David took an exploratory trip to Apalachicola Bay with the Florida Department of Agriculture and Consumer Services in the fall of 2012, where they found these snails.

We need to figure this out soon, because we see the same pattern south of Matanzas at Cape Canaveral. In addition, I saw conchs overwhelming the intertidal reefs of Apalachicola last fall. While these reefs may not be good for harvesting, they are surely tied to the health of the subtidal reefs that have been the backbone of the Apalachicola fishery for a very long time. Even worse, the bay’s subtidal reefs seemed infested with another snail predator, the southern oyster drill (Stramonita haemastoma). Is this all related? After all, according to locals and a squinty-eyed look at Apalachicola oyster landings, it looks like Apalachicola reefs also started to head south in 2005.

To help answer my question, my team began phase 1 of a major monitoring program throughout Apalachicola Bay in January 2013.With funding from Florida SeaGrant, my lab targeted a few oyster reefs and did so in a way that would provide a decent snap shot of oysters throughout the whole bay. With the help of Shawn Hartsfield and his trusty boat, a visit to these sites over a time span of two weeks and hours upon hours of sample processing back at the lab revealed the following:

(1) There is a lot more oyster reef material in the eastern portion of the bay;

(2) There are also a lot more adult oysters toward the east;

(3) Regardless of huge differences in adult oyster density and reef structure, the ratio of dead oysters to live oysters is about the same throughout the whole bay;

(4) Although the abundance of snail predators is not equal throughout the whole bay, it looks like their abundance may track the abundance of adult oysters.

These data do not show a smoking gun, because many different things or a combination of things could explain these patterns. To figure out whether the outbreak of  multiple snail predators is the last straw on the camel’s back for Apalachicola and other north Florida estuaries, we are using the same experimental techniques that Hanna used in Matanazas River. Well, like any repeat of an experiment, we had to add a twist. Thank goodness Stephanie knows how to weld!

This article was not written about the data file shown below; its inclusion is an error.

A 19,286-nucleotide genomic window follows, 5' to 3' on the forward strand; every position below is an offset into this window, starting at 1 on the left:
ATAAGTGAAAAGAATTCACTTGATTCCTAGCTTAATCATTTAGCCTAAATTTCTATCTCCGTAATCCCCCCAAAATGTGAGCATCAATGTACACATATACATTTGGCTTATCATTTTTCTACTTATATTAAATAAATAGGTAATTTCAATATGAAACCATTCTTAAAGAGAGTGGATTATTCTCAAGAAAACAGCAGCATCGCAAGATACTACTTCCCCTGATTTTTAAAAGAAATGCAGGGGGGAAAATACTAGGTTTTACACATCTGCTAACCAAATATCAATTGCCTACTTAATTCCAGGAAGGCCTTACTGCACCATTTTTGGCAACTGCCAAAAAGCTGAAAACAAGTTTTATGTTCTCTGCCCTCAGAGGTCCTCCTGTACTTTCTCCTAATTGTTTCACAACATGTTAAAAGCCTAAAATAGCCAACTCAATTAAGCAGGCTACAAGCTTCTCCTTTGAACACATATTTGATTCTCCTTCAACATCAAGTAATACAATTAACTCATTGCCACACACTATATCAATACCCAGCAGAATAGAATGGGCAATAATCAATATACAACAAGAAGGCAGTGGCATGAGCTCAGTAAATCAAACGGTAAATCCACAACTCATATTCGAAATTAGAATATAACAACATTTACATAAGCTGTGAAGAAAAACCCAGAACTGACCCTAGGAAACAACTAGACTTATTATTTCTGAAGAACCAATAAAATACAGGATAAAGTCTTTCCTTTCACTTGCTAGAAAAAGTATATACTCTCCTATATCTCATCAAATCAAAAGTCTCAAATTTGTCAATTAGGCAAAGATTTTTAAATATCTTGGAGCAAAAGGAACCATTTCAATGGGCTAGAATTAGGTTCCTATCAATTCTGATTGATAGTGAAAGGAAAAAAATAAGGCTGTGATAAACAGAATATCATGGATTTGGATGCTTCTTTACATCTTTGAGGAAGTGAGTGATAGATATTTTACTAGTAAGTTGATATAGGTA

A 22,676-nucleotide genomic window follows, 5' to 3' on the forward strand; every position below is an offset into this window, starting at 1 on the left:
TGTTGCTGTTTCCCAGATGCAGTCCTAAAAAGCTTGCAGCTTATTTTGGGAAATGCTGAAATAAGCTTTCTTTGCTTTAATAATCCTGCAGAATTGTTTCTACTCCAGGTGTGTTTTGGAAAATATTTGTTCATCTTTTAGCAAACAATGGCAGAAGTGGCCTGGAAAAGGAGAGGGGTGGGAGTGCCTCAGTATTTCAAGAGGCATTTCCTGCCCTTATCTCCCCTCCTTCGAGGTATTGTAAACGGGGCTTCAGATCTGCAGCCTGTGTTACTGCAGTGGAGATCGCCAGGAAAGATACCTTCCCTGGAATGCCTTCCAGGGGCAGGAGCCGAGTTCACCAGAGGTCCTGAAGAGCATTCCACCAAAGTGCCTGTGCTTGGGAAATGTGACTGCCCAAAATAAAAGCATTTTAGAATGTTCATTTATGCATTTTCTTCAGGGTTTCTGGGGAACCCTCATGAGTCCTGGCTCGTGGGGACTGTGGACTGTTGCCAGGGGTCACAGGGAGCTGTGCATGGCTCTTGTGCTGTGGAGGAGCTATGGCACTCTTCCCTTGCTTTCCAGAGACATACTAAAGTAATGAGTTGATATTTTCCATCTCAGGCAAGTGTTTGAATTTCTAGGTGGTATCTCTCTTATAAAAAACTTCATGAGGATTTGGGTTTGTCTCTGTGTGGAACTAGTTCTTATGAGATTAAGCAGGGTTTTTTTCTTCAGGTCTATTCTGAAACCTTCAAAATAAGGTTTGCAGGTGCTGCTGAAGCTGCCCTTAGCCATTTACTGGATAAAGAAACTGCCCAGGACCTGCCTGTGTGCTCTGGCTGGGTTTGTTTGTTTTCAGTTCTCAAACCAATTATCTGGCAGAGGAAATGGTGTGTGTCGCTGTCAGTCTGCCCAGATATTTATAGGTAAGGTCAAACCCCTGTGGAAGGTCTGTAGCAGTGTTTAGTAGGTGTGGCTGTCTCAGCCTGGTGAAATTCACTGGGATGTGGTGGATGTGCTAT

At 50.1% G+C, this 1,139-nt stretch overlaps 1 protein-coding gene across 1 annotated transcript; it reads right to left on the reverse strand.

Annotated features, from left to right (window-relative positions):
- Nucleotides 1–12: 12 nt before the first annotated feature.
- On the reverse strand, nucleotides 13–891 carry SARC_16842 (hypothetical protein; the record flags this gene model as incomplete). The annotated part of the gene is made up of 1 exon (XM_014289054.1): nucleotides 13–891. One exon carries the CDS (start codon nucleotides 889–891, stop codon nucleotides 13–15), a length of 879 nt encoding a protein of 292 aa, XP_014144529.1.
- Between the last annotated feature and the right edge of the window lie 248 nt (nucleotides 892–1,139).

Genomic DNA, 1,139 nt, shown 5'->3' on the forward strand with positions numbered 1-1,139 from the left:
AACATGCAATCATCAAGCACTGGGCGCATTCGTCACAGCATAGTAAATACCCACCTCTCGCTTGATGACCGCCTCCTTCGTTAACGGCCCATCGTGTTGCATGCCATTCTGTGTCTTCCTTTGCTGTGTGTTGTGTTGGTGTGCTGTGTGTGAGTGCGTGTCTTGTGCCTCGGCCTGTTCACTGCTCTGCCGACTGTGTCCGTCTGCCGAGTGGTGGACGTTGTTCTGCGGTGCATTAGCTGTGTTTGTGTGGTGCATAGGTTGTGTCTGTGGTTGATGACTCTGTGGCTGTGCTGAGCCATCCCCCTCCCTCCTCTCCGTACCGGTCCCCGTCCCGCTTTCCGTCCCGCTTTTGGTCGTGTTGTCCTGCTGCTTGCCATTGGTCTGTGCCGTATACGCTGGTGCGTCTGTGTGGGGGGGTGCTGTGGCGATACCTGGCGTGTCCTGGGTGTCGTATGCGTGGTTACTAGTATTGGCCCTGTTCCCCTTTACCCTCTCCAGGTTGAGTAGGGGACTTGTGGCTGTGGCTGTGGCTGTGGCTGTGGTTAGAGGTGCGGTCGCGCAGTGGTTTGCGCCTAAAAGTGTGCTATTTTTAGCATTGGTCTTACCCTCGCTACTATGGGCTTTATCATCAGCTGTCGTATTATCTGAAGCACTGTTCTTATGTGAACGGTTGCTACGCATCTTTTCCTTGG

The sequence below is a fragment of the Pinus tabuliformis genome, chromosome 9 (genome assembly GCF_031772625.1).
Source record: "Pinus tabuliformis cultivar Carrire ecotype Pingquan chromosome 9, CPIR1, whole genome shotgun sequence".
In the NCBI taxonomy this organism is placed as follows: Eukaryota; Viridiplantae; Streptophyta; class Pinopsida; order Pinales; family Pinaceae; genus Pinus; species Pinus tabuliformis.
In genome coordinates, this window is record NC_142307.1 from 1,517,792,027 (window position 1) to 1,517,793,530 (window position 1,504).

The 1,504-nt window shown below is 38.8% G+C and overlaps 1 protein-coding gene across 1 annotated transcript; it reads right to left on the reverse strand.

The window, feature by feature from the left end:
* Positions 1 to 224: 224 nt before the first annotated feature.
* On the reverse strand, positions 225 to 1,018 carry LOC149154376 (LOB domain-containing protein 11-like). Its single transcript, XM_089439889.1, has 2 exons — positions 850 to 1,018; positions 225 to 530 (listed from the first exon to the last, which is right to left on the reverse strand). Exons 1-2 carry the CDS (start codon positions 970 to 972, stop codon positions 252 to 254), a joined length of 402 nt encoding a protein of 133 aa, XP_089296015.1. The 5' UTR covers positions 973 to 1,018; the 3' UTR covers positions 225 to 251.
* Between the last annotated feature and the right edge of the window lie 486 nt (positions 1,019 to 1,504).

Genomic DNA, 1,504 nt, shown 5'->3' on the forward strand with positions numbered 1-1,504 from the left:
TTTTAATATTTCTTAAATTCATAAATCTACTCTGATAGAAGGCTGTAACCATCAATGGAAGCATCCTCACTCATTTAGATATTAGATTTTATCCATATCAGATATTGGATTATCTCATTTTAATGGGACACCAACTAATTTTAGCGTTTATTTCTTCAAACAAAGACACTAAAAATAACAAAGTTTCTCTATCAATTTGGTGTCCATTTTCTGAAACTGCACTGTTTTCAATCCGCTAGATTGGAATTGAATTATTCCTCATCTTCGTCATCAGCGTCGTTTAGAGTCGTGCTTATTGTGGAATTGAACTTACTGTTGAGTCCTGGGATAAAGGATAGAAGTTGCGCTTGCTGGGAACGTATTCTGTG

Luckily, I have a great crew that is daily working more hours than a day should contain. As I type, they are installing instrumentation and experiments that will address my question. If you see Hanna and Stephanie out on the bay, please give them a smile and a pat on the back.

More later,

David

Click here to see graphs illustrating the increase in salinity in the Matanzas National Estuarine Research Reserve (NERR). The NERR System allows you to review data from sensors at any of their reserves, including Matanzas and Apalachicola.

Music in the piece by Philippe Mangold.

In the Grass, On the Reef is funded by a grant from the National Science Foundation.

Tile 2.0- Perfecting the Oyster Spat Tile Experiment

As we’ve been getting this post ready, David’s Apalach crew (Hanna, Stephanie, and Shawn) has begun deploying the experiment featured in the video above in Apalachicola Bay.  After years of perfecting it, the tile experiment has become a key tool in Randall and David’s oyster research.  As you can see, there were some headaches along the way.